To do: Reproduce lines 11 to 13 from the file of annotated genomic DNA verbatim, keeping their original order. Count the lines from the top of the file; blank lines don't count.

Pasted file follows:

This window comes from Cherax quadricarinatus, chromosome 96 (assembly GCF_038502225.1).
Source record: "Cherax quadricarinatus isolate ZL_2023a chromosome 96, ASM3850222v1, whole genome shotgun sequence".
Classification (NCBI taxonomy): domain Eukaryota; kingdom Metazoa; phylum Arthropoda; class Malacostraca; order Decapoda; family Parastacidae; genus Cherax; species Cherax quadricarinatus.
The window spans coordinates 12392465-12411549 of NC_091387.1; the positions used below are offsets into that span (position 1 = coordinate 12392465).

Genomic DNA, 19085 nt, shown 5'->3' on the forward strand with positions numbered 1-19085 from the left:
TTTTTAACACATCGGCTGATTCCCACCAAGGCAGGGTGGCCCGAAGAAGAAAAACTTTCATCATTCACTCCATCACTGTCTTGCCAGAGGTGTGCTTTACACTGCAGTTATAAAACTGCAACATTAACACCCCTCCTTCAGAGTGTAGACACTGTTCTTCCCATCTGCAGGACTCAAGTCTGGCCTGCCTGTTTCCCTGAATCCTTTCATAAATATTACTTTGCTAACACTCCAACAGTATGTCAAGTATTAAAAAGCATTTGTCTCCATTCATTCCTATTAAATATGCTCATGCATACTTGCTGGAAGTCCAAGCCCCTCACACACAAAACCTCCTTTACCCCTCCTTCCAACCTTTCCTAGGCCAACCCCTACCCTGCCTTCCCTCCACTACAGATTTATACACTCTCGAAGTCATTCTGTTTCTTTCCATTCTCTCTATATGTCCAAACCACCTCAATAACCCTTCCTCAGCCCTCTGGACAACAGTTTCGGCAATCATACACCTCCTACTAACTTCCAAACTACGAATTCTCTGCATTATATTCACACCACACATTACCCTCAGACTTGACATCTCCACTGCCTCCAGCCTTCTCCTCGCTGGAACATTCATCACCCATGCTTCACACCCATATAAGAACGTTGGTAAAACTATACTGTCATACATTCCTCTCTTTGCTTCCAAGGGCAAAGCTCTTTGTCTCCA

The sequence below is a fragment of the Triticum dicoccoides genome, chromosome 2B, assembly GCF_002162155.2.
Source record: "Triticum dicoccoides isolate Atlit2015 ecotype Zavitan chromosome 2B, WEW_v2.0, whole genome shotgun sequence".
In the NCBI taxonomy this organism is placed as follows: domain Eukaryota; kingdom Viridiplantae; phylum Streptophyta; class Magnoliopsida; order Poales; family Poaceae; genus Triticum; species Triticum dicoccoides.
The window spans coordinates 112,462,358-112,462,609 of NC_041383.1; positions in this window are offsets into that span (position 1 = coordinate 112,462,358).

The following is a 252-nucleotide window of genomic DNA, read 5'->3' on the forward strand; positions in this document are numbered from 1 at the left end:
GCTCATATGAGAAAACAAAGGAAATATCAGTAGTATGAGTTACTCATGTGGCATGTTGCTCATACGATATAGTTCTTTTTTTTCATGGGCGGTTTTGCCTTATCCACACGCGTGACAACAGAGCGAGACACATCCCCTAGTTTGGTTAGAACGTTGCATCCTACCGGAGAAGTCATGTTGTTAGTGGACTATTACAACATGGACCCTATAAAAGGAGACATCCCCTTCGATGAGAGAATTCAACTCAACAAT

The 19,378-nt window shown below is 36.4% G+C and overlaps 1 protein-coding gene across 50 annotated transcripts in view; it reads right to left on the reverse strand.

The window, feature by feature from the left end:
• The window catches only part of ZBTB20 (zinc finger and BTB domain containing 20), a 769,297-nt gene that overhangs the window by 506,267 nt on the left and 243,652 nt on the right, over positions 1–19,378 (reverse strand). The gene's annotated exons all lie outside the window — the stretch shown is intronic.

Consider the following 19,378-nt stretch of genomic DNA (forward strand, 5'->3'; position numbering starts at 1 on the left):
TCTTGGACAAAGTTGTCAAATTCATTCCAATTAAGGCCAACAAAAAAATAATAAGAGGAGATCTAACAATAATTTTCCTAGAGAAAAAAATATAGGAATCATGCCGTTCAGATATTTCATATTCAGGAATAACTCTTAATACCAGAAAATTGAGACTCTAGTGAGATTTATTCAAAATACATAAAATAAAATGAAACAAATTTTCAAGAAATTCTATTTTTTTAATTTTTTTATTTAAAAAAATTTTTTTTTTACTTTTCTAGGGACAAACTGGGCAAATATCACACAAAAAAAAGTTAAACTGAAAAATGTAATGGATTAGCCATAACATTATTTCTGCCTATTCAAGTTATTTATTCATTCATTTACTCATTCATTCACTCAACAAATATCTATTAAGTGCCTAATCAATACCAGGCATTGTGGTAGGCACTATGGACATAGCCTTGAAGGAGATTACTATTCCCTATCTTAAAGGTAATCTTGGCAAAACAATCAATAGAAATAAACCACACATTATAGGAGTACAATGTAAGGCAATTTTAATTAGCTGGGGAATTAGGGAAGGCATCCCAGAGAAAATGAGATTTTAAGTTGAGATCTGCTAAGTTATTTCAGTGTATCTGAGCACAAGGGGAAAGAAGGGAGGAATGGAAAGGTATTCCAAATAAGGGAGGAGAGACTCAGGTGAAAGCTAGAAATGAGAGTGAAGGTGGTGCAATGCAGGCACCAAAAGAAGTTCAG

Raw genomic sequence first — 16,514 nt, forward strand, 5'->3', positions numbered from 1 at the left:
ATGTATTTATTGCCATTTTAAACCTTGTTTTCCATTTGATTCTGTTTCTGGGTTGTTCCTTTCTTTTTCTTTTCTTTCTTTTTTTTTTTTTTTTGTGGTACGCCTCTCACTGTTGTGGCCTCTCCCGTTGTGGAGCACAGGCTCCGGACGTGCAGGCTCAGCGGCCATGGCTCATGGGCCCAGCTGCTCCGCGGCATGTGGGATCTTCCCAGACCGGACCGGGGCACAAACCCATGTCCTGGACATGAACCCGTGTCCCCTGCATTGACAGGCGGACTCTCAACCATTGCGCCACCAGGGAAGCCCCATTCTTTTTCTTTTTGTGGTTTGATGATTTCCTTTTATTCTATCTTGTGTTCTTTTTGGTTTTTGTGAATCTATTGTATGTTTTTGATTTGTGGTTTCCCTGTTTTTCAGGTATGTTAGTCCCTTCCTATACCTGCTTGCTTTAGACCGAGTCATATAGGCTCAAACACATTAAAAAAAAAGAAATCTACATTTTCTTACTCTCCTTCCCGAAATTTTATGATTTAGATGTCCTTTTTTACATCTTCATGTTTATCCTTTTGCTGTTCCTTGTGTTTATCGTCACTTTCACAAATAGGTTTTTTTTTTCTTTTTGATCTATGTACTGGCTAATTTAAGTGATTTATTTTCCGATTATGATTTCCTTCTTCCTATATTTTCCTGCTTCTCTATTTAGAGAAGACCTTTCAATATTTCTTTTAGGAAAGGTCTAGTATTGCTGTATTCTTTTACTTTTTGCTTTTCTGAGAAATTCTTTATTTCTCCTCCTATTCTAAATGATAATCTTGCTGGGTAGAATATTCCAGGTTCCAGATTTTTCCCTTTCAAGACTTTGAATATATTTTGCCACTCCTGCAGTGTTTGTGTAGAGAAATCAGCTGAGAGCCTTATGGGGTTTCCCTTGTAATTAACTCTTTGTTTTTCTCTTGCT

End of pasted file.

The following is a 252-nucleotide window of genomic DNA, read 5'->3' on the forward strand; positions in this document are numbered from 1 at the left end:
GCTCATATGAGAAAACAAAGGAAATATCAGTAGTATGAGTTACTCATGTGGCATGTTGCTCATACGATATAGTTCTTTTTTTTCATGGGCGGTTTTGCCTTATCCACACGCGTGACAACAGAGCGAGACACATCCCCTAGTTTGGTTAGAACGTTGCATCCTACCGGAGAAGTCATGTTGTTAGTGGACTATTACAACATGGACCCTATAAAAGGAGACATCCCCTTCGATGAGAGAATTCAACTCAACAAT

The 19,378-nt window shown below is 36.4% G+C and overlaps 1 protein-coding gene across 50 annotated transcripts in view; it reads right to left on the reverse strand.